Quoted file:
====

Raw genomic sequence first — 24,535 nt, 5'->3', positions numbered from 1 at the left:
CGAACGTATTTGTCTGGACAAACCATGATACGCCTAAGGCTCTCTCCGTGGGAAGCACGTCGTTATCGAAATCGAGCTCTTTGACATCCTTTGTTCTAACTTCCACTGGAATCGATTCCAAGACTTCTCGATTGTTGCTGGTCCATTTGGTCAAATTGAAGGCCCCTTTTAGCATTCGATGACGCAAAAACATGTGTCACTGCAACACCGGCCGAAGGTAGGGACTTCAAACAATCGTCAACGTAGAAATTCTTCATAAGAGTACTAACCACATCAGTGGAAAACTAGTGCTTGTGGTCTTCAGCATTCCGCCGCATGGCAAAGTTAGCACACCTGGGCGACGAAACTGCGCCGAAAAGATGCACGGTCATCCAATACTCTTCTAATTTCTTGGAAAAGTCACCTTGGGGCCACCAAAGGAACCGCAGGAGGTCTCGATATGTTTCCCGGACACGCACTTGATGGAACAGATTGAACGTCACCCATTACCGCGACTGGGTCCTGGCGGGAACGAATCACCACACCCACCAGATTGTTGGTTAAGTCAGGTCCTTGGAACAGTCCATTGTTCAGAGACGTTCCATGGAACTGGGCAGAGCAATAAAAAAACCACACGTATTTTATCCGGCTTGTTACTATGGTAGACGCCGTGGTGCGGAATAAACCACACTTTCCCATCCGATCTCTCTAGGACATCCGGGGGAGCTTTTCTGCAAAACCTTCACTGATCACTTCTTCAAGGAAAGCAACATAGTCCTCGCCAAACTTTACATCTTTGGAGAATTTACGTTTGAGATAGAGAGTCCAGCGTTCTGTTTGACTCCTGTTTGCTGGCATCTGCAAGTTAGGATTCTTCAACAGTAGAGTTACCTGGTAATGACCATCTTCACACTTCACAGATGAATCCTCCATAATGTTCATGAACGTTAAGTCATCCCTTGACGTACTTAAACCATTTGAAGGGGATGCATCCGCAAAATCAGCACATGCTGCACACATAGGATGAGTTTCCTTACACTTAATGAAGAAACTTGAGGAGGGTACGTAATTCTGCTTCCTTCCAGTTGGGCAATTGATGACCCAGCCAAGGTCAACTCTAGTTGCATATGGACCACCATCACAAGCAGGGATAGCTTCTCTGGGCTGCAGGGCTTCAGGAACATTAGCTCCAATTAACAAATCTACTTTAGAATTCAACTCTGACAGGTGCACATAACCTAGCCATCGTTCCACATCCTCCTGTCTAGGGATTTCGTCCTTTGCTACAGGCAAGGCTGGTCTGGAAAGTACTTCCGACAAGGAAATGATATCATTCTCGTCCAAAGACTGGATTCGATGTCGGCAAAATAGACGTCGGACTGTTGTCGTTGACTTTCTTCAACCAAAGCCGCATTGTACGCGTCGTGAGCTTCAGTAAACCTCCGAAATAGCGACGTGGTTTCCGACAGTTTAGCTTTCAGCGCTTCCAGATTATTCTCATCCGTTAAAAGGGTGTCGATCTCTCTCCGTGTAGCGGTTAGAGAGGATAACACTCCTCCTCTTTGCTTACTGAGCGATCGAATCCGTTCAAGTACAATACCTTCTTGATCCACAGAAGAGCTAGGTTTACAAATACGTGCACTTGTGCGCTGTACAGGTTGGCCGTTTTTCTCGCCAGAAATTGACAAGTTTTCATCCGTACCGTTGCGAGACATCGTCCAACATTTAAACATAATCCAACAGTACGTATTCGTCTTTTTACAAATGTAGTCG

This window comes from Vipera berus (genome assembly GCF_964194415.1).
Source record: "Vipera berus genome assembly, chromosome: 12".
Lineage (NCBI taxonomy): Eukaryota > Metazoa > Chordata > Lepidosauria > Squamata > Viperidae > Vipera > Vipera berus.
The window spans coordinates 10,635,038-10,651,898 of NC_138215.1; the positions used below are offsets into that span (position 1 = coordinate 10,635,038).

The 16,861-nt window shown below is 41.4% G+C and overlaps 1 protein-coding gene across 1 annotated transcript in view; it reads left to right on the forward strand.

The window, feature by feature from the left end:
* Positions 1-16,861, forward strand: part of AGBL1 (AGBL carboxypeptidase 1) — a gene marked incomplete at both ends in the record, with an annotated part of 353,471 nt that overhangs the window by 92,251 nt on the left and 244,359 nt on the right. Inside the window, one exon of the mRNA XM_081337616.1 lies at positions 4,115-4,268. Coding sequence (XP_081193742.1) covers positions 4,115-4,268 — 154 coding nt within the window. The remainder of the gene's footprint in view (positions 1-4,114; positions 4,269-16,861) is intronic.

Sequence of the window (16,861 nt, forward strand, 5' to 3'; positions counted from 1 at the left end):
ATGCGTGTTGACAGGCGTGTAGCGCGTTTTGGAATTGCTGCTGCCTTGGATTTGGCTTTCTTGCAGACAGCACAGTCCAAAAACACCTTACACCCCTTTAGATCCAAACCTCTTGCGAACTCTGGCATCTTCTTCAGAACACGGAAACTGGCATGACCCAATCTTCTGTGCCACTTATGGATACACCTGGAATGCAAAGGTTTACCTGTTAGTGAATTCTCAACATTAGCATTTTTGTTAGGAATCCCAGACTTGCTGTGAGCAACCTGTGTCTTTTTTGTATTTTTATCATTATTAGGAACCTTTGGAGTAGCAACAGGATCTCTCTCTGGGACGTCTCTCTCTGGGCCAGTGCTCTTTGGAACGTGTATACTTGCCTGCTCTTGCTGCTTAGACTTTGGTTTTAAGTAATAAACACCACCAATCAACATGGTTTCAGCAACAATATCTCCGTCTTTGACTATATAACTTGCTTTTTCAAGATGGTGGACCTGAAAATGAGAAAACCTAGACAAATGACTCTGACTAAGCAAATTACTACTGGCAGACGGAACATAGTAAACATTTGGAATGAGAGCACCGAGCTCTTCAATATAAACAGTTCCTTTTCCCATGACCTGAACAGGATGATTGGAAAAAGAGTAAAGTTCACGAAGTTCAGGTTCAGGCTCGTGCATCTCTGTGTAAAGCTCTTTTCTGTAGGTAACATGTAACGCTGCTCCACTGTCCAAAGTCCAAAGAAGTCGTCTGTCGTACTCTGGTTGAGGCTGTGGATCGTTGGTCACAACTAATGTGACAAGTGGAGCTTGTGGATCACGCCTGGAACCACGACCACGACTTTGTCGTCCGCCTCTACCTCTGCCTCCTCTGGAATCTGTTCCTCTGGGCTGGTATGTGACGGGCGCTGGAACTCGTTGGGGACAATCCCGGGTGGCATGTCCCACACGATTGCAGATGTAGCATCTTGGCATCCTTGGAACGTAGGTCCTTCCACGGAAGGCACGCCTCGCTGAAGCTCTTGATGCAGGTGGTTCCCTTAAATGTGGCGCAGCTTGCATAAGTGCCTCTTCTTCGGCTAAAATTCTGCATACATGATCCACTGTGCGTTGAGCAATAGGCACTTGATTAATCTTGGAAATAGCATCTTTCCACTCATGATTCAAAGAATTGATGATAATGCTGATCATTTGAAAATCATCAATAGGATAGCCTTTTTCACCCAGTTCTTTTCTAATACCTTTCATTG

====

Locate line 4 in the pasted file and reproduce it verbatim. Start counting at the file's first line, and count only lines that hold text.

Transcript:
Source record: "Vipera berus genome assembly, chromosome: 12".